At last, at about 8pm the storm subsided to give us a truly great sunset to conclude the Gobi leg of our trip in style ...

Friday, June 08, 2007

Jeep Jenga & the road to the Gobi

So the morning of our departure & the stack of gear (tents, food, kitchen equipment, backpacks) waiting to be packed for the journey looks much smaller than our Russian Military Jeep. After a fair bit of head scratching and with every available space filled (under seats, sharing my seat with our water butt) we finally roll out toward the Gobi.

We have 2 staff on our trip - Tuul our guide/translator/cook and our driver the irrepressibly good humoured Ochiro .... about 3 hours into our journey a herd of antelope ran right in front of the Jeep and almost instantaneously he had us in hot pursuit across open countryside ....

Apparently later in the year when they are a bit fatter, you can chase them like this for about 10km and then as they slow down, exhausted, you hit them over the head with a stick out of the drivers window. Nice.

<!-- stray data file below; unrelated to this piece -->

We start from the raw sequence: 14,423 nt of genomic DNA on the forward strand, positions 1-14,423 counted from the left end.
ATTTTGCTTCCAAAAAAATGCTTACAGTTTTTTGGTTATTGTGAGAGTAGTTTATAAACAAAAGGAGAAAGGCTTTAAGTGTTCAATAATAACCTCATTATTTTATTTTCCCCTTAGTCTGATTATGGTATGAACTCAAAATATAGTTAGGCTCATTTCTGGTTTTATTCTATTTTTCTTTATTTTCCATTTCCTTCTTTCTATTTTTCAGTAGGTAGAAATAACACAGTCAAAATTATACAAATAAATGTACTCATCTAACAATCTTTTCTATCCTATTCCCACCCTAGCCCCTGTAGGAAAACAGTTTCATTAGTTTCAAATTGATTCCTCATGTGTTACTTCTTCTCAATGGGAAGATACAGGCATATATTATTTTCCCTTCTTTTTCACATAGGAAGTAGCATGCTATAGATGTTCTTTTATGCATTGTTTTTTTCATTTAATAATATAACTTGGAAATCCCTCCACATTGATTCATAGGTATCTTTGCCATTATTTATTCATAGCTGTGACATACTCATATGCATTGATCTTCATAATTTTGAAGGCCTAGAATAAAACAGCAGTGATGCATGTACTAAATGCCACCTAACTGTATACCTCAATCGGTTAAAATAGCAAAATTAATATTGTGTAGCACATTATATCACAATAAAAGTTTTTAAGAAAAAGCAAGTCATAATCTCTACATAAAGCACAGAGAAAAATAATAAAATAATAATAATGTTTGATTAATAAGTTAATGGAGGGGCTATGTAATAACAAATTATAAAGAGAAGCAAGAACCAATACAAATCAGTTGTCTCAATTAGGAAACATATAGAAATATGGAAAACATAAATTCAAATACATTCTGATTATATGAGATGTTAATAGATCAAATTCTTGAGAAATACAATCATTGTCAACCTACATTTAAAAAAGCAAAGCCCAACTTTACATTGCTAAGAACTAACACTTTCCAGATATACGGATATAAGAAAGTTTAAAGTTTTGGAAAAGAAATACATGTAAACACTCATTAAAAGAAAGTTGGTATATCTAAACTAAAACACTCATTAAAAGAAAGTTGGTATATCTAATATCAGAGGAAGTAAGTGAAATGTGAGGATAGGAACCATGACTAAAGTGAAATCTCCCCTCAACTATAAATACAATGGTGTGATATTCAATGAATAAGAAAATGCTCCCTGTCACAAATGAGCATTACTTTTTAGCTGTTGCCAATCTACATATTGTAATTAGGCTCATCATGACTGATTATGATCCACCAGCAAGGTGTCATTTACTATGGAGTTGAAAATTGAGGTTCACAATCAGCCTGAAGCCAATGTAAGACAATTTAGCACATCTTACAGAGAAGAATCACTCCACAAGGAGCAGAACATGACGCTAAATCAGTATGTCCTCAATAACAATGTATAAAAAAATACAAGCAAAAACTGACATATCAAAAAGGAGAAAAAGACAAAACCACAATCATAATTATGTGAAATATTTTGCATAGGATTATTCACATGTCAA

We also got a brief instructional on hunting marmot, just wave your arm up and down and they'll stand there mesmerised while you shoot them. Equally pleasant. Both Tuul & Ochiro insist blowtorched marmot is delicious, while our copy of Lonely Planet says it's responsible for regular outbreaks of bubonic plague. Thankfully it's out of season so we didn't have to put it to the test.

Our first destination was the old monastery at Baga Gazrin Chuluu - undiscovered during the soviet purge, mainly I guess because it's the size of a gnat and competely hidden within the considerably more spectacular rock formations surrounding it.

We stayed with a herdsman family on the first evening. Upon entering their Ger we were immediately provided with gifts of a bowl of their dinner (dried meat, noodle and veg soup), and several shots of Chinggis Vodka. We then spent the next hour helping to bring their herd in for the night - you can see me helping here.